Sunday, July 05, 2009

Willie Week - Sunday

I arrived at the Shannon Airport about 6 AM Sunday morning. Once through customs, I got some Euros from the ATM, topped up my borrowed phone, and had some breakfast before boarding the bus to Ennis at 8 AM. (To orient yourself to the geography of the area, see the maps in my July 4, 2009 post.)

Ennis was deserted. Being a Sunday morning, the entire town was still asleep. I had hoped to see others carrying instruments with whom I could share a cab. No such luck, so I took the cab all by myself to Miltown Malbay. A bit of a splurge, but there weren't a lot of choices. The driver was a traditional music fan and gave me advice on how to navigate Willie Clancy Week. The scenery of rural western Ireland was lovely, and I enjoyed a front seat view. (Cabbies in Ireland who ferry only one person put them in the front passenger seat and talk to them as though they were already friends.)

When we got to Miltown Malbay, my instructions were to ask anyone directions to Alish O'Sullivan's in Church Street. We found Church Street - not because there was a sign but because we saw the church - and sure enough, people near the church directed us to her bed and breakfast. There, I received a warm welcome and another breakfast. I met the other lodgers and after breakfast took some pictures. From the front bay window of the B&B and from our bedroom we can see the Cliffs of Moher and the Atlantic Ocean. There are cows and horses grazing at the side of the house and a ruin likely from the 15th century Kilfarboy Church just across the street.

(To make the pictures larger, double click the first one.
Then, on the Picasa Web site, click on Slideshow.)

Lauren and Danika, my roommates, arrived from Dublin by car around 3 pm. While they got settled, I scoped out the town which is about the length of eight New York City blocks. I popped into a few pubs to check out the music, browsed through a few gift shops, and bought a book. Walking home, I called my husband and we chatted a bit.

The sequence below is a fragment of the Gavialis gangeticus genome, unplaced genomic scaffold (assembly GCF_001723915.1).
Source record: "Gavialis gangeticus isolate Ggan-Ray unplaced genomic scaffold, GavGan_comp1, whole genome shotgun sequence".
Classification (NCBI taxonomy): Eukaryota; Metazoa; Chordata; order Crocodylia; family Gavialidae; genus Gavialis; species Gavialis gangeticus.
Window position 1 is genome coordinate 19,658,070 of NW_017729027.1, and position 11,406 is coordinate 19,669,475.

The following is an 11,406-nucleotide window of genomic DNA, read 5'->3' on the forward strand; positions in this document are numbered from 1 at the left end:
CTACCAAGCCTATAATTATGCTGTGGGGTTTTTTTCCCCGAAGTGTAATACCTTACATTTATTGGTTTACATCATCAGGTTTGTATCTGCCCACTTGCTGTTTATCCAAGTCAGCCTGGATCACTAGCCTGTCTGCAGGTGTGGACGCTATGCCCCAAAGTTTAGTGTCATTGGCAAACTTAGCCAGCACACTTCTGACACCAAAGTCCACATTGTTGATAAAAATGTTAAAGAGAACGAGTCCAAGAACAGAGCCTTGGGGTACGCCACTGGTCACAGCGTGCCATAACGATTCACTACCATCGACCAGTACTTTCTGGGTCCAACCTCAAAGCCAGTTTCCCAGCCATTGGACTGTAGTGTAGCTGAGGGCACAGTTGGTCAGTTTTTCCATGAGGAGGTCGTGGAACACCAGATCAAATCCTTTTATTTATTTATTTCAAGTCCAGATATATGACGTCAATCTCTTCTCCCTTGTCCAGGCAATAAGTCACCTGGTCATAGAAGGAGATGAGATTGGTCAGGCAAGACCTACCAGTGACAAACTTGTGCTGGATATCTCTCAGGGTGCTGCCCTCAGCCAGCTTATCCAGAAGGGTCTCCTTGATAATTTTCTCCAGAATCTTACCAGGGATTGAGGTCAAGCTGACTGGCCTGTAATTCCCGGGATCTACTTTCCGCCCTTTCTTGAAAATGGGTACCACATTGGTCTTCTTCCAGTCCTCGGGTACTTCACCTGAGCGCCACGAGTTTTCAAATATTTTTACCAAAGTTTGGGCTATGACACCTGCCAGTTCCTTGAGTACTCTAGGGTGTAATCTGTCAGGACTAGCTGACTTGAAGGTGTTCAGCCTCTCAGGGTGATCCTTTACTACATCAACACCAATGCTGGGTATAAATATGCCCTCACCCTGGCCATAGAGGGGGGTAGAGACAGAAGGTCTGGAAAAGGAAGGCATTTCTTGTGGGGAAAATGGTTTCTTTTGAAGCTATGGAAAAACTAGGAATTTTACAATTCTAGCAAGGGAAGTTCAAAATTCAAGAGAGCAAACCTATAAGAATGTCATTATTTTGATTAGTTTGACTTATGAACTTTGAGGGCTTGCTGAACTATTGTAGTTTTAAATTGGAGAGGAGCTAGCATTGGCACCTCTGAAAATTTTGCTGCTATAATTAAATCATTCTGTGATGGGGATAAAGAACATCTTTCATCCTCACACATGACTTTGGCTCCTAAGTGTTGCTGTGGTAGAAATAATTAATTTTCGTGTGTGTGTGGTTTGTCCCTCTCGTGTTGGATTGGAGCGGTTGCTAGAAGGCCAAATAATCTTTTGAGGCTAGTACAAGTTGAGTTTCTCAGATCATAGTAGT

Back at the B&B I joined Lauren and the other guests in the living room for some tunes. Everyone in the B&B was connected with the festival. We are an international group: an uillean piper from Colorado in the US, another piper and a flute player from Austria, then Lauren (flute player) from NYC who is currently living in Dublin, and her Czech friend Danika who is a set dancer. And me. A few others arrived later on Sunday. All in all, there were probably about 15 of us staying there.

Hunger drove Lauren, Danika, and me back into town for dinner. I had no problem sticking to a vegetarian diet. A spare vegetarian meal was available on the plane (I forgot to order it in advance), and fish is plentiful in these coastal towns.

After dinner we picked up a few items at the local market, then found ourselves a pub. The first one was uncomfortably crowded, but the second one was better. We were able to get a spot (not a seat) near a table and ordered drinks. Soon a few chairs in the circle of players opened up, so Lauren and I moved into them and pulled out our flutes. Many of the tunes were familiar, so I was able to play along. For me, it was a very gratifying scene. Six summers ago I came to Ireland, completely ignorant of traditional music but curious. Tonight I was back, participating as a player. Not the best player, certainly, but not the worst either. I am learning a new instrument, new repertoire, and new musical conventions. But at this point I am definitely able to join in and participate. I look forward to a fantastic week!

© 2009, Linda Mason Hood
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